javascript:void((function(r,l,w,h,s,p,e,u,m){l=l.match.bind(l);u=h+w+'\\.org\\/';if(m=l(new r(u+'themes'+s)))return p(e,w+'-theme/'+m[1]);if(m=l(new r(u+'plugins'+s)))return p(e,w+'-plugin/'+m[1]);if(m=l(new r(h+'theme\\.'+w+'\\.com\\/themes'+s)))return p(e,w+'-com/'+m[1]);if(m=l(new r(h+'vip\\.'+w+'\\.com\\/plugins'+s)))return p(e,w+'-vip/'+m[1]);alert(e+' not found')})(RegExp,location.href,'wordpress','^https?:\\/\\/','\\/([^\\/]+)\\/?$',prompt,'Composer-WP package name:'));

WordPress Core

WordPress core releases use wordpress as both the vendor and slug:

$ composer require wordpress/wordpress

Find Packages with Composer Commands

composer search and composer show are useful commands for finding and verifying packages.

You can use composer search to find a package name:

$ composer search contact form 7

Where possible, Composer-WP uses full text searching to match against names and descriptions.

You can use composer show -a to get more information about a package or simply verify that it exists:

$ composer show -a wordpress-plugin/contact-form-7

If the package exists, composer will provide additional details such as available versions.

composer.json Example

A simple composer.json file for a WordPress site might look like:

  "name": "My WordPress Site",
  "require": {
    "wordpress/wordpress": "^4.4",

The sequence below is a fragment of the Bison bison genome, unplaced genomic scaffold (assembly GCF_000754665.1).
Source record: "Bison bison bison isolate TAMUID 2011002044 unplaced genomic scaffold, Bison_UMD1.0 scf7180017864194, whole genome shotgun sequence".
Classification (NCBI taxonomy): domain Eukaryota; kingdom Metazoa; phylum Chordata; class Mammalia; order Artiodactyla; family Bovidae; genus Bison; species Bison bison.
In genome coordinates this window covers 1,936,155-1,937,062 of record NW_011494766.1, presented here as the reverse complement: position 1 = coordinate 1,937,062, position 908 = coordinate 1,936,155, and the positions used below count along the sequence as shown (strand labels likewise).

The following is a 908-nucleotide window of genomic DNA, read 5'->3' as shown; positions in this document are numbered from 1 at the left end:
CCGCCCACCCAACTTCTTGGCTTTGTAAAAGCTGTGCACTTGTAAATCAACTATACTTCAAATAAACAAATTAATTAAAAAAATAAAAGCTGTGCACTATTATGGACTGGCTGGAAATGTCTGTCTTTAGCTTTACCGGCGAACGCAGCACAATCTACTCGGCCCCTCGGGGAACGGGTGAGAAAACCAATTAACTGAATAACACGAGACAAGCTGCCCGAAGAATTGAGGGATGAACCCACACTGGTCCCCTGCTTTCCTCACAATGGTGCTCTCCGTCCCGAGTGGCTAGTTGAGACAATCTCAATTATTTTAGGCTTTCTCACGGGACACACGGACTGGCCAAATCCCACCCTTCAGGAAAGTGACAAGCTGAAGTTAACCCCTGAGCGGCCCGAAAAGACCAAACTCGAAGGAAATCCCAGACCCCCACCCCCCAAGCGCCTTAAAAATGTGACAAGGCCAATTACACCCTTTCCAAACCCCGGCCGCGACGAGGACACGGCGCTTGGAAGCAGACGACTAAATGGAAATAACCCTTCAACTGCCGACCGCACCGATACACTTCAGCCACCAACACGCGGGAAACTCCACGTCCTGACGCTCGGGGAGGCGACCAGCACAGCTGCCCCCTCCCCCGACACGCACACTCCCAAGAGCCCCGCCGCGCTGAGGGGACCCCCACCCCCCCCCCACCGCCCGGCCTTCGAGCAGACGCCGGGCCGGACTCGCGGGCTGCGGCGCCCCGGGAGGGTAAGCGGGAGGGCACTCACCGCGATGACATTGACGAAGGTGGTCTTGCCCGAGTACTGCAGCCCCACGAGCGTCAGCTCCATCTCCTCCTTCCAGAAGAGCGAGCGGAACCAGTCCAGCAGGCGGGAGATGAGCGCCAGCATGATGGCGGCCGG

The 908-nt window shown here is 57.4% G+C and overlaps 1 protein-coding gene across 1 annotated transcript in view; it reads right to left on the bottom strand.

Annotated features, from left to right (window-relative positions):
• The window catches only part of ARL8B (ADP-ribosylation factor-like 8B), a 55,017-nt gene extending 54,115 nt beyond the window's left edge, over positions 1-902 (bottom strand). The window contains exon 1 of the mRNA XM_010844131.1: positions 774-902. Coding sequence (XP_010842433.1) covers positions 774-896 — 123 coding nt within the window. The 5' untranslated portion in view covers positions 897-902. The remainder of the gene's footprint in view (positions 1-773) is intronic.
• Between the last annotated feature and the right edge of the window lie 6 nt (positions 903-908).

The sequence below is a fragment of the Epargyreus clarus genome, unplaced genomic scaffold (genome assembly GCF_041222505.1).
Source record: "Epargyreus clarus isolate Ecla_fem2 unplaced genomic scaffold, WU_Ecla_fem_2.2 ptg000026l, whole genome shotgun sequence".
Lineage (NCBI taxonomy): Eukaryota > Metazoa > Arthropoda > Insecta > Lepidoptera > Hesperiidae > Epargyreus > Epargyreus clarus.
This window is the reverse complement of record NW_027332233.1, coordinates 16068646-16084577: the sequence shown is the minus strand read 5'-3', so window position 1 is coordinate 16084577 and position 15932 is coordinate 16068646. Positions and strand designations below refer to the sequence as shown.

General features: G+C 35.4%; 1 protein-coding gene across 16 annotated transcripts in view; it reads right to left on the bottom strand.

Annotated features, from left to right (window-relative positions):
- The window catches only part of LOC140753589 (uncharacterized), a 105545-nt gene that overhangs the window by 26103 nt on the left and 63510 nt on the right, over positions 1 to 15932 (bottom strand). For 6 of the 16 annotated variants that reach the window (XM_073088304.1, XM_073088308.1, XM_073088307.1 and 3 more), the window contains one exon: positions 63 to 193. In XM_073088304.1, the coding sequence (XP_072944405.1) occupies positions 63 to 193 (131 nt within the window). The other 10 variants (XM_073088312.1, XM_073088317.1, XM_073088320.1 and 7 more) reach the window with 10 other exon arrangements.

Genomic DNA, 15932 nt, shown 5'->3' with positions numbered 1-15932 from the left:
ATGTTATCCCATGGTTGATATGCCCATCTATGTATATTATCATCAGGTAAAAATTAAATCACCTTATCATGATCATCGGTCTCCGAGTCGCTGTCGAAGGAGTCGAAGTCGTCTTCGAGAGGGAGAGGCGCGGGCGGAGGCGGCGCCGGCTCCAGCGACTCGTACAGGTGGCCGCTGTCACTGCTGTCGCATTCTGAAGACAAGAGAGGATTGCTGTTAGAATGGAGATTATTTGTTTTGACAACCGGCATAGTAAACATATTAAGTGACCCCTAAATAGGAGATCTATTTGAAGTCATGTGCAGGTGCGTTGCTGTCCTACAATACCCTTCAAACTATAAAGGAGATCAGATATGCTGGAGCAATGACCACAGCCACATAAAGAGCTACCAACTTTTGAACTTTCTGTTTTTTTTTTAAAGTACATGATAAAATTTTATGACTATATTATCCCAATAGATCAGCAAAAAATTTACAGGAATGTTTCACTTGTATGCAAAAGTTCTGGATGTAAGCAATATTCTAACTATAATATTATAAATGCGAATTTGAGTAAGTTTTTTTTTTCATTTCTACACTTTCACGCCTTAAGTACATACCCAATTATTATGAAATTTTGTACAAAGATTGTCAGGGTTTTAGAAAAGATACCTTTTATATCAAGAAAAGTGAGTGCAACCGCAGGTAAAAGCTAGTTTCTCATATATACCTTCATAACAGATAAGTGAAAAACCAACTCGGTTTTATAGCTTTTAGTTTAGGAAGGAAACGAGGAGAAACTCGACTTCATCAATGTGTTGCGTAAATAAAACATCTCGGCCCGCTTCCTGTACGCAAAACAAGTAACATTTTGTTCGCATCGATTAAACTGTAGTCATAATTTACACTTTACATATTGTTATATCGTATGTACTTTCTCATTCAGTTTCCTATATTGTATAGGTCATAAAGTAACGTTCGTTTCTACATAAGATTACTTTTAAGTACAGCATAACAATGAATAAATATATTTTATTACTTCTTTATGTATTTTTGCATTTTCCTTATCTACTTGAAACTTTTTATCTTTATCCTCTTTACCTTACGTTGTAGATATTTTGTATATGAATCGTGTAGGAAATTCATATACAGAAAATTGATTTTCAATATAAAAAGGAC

"wordpress-theme/zoo": "~1.8",
    "wordpress-plugin/getty-images": "^2.4",
    "wordpress-muplugin/wordpress-importer": "*"
  "require-dev": {
    "wordpress-plugin/debug-bar": "0.8.2"

Further Reading

Please refer to the official composer documentation for more information on general usage.

Additional Configuration

Composer-WP has additional configuration options that can be specified in the "composer-wp" section of the "extra" property of your composer.json file. The default settings are configured with a typical WordPress project in mind, so you may not need to alter these options for basic use.

  "extra": {
    "composer-wp": {
      "repositories": [],
      "vendors": {},
      "installer": {}


The "repositories" property is an array of repository configurations that affect the built-in repos or define new custom repos.

Built-In Repositories

The most simple use for the repositories property is specifying built-in repos to either enable or disable:

"repositories": [
    "themes": false
    "develop": true

This configuration would disable the Themes Directory and enable the WordPress core development repository. The repositories are referenced by their repo names which can be found below. All built-in repos (except for the core development repository) are automatically loaded when packages that they handle are requested via composer.json or command line arguments, so generally, built-in repos do not need to be enabled here. However, you can use this to disable repos that you don't want to use (for instance to speed up certain commands such as composer search). If you wish to use the WordPress core development repo, you must explicitly enable it as shown above. Enabling or disabling built-in repos can also be combined into a single object: